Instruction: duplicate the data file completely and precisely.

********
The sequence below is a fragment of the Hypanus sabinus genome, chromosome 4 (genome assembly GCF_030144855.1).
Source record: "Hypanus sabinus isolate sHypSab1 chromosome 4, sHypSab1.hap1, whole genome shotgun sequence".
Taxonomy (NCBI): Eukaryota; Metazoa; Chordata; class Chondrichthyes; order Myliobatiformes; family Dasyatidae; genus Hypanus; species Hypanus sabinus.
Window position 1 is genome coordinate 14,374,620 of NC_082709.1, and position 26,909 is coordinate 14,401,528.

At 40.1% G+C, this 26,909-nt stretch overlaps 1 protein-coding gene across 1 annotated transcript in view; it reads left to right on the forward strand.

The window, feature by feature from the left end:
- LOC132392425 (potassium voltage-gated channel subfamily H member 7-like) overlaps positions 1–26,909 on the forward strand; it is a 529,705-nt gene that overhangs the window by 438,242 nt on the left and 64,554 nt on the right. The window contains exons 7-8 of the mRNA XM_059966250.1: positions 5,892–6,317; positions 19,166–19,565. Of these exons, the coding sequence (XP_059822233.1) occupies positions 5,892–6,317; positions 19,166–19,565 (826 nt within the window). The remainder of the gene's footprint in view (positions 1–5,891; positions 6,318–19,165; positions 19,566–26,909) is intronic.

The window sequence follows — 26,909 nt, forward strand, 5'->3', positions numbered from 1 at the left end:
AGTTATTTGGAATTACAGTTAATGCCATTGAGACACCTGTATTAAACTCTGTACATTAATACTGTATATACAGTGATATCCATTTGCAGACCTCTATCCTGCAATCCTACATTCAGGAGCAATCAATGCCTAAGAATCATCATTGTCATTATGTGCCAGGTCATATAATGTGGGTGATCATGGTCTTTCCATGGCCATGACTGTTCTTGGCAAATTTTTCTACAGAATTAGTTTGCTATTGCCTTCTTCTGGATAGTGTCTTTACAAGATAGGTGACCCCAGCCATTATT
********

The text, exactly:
The sequence below is a fragment of the Hypanus sabinus genome, chromosome 4 (genome assembly GCF_030144855.1).
Source record: "Hypanus sabinus isolate sHypSab1 chromosome 4, sHypSab1.hap1, whole genome shotgun sequence".
Taxonomy (NCBI): Eukaryota; Metazoa; Chordata; class Chondrichthyes; order Myliobatiformes; family Dasyatidae; genus Hypanus; species Hypanus sabinus.
Window position 1 is genome coordinate 14,374,620 of NC_082709.1, and position 26,909 is coordinate 14,401,528.

At 40.1% G+C, this 26,909-nt stretch overlaps 1 protein-coding gene across 1 annotated transcript in view; it reads left to right on the forward strand.

The window, feature by feature from the left end:
- LOC132392425 (potassium voltage-gated channel subfamily H member 7-like) overlaps positions 1–26,909 on the forward strand; it is a 529,705-nt gene that overhangs the window by 438,242 nt on the left and 64,554 nt on the right. The window contains exons 7-8 of the mRNA XM_059966250.1: positions 5,892–6,317; positions 19,166–19,565. Of these exons, the coding sequence (XP_059822233.1) occupies positions 5,892–6,317; positions 19,166–19,565 (826 nt within the window). The remainder of the gene's footprint in view (positions 1–5,891; positions 6,318–19,165; positions 19,566–26,909) is intronic.

The window sequence follows — 26,909 nt, forward strand, 5'->3', positions numbered from 1 at the left end:
AGTTATTTGGAATTACAGTTAATGCCATTGAGACACCTGTATTAAACTCTGTACATTAATACTGTATATACAGTGATATCCATTTGCAGACCTCTATCCTGCAATCCTACATTCAGGAGCAATCAATGCCTAAGAATCATCATTGTCATTATGTGCCAGGTCATATAATGTGGGTGATCATGGTCTTTCCATGGCCATGACTGTTCTTGGCAAATTTTTCTACAGAATTAGTTTGCTATTGCCTTCTTCTGGATAGTGTCTTTACAAGATAGGTGACCCCAGCCATTATT